Day of the Dead has received a lot of hype since my childhood since it came out of the closet in 1965 (I was born in 1976), but a lot of the information I’ve gotten about it has been really confusing and mostly incorrect. Perhaps this is because every city celebrates the holiday in their own way. Indeed, every family has their own traditions. I think I expected for the family-oriented goings-on at the cemetery to be mixed with sugar skulls and Catarina dolls…
…Yes, that’s it.
That’s what I thought.
I thought that we’d go to the cemetery and find a bunch of people with painted faces and elaborate costumes. But the painted faces were on the streets of Guanajuato, downtown, gang-bangin’ at the bar, or going to the teen dance at the local community center. Meanwhile, an entirely different celebration was happening in a far corner of Guanajuato, at the cemetery. Families huddled to eat enchiladas before spending the rest of the night earnestly trying to conjure spirits like all good Christian people do.
On this chilly evening, men and women carried tiny babies bundled in blankets and you could see that this holiday was quite
possibly a pain in the ass to them. They were “required” to spend the entire evening in the cold, at the cemetery with the rest of the family. I watched other families with shriveled up old women in wheelchairs working together to carefully lift the invalids down long, steep staircases.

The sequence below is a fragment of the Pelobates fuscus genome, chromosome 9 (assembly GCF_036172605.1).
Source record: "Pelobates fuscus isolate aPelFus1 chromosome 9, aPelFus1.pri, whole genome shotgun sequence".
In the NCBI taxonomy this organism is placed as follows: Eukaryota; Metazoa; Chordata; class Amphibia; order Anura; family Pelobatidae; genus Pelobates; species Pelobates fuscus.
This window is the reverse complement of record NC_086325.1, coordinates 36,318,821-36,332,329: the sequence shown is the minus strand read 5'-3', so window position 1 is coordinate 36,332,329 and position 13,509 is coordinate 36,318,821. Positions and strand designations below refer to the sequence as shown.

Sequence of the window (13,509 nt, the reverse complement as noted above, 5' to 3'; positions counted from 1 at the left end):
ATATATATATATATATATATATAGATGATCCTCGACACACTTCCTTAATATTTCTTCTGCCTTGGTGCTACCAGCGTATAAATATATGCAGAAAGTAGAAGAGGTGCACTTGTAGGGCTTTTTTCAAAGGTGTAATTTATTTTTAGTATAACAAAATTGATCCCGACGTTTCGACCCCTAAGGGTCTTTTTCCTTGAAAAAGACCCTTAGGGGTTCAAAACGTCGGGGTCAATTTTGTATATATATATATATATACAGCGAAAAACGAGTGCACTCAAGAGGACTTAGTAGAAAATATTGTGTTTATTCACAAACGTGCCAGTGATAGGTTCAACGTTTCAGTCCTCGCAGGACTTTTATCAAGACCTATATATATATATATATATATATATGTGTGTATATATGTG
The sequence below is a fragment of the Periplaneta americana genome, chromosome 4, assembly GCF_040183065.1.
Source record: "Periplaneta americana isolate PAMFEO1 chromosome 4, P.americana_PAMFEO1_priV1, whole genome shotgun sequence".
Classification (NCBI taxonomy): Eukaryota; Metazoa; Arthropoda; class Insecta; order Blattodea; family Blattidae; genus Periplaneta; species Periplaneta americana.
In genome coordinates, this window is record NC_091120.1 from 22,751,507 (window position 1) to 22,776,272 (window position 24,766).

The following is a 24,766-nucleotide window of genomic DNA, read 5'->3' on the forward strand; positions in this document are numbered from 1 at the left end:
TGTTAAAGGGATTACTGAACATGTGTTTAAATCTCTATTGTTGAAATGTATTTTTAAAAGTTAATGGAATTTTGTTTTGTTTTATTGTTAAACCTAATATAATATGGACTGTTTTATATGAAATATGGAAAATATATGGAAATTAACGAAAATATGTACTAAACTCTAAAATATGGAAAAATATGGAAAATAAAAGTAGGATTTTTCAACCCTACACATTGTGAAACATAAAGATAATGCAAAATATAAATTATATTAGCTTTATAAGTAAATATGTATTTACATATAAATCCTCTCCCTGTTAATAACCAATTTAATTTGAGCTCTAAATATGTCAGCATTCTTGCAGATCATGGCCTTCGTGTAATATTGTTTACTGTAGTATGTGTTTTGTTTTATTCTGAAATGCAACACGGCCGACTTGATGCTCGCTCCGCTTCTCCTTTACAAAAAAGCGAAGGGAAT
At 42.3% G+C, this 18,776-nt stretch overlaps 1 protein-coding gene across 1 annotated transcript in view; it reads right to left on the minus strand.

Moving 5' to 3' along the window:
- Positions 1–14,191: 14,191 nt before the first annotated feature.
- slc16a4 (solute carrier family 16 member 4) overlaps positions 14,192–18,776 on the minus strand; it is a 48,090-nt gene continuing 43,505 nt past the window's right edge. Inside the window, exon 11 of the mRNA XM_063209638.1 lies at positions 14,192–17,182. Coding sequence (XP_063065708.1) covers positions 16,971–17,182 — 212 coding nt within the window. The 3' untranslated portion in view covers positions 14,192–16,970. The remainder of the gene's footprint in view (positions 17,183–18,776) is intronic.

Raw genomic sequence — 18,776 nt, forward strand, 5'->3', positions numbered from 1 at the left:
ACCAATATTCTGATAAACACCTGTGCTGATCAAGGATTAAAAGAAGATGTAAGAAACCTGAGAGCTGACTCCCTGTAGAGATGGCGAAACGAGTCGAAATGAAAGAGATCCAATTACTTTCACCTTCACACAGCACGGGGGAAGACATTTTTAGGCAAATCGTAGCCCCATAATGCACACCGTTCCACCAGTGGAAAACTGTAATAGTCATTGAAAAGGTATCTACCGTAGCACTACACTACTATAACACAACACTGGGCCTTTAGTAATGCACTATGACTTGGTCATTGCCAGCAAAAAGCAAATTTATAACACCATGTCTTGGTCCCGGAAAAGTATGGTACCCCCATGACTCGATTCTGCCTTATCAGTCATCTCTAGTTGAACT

Good God, is that really necessary? I wondered.
As strange as this holiday is to me…as bizarre and therefore interesting as it is, I was really glad that we got to leave the festivities and get home just shortly past 8:00 PM. We weren’t required to participate in any official way. We got to gawk at those who were, assess the whole situation as outsiders, and then walk away.
Sometimes I yearn for Christmas or Thanksgiving celebrations. It’s been years since we’ve celebrated these holidays, but they never were what I thought they should be anyway. It didn’t matter who was in charge of making the turkey or decorating the tree. It was just never good enough. The reality of holidays seldom live up to what they’re meant to represent. And looking in from the outside, enjoying the view, and then going home whenever the whim strikes me to do so, gives me a very cerebral warm fuzzy that I’ve never had opening a Christmas gift or gnawing on dry turkey over awkward conversation.
So, in summary, Day of the Dead has all the trappings of a holiday. Families get together and do dysfunctional things together over food, candles, and their dead relatives while the black sheep go out and paint their faces like Santa Muerte, drink, and lament the fact that they just don’t fit in with all the good people of the world.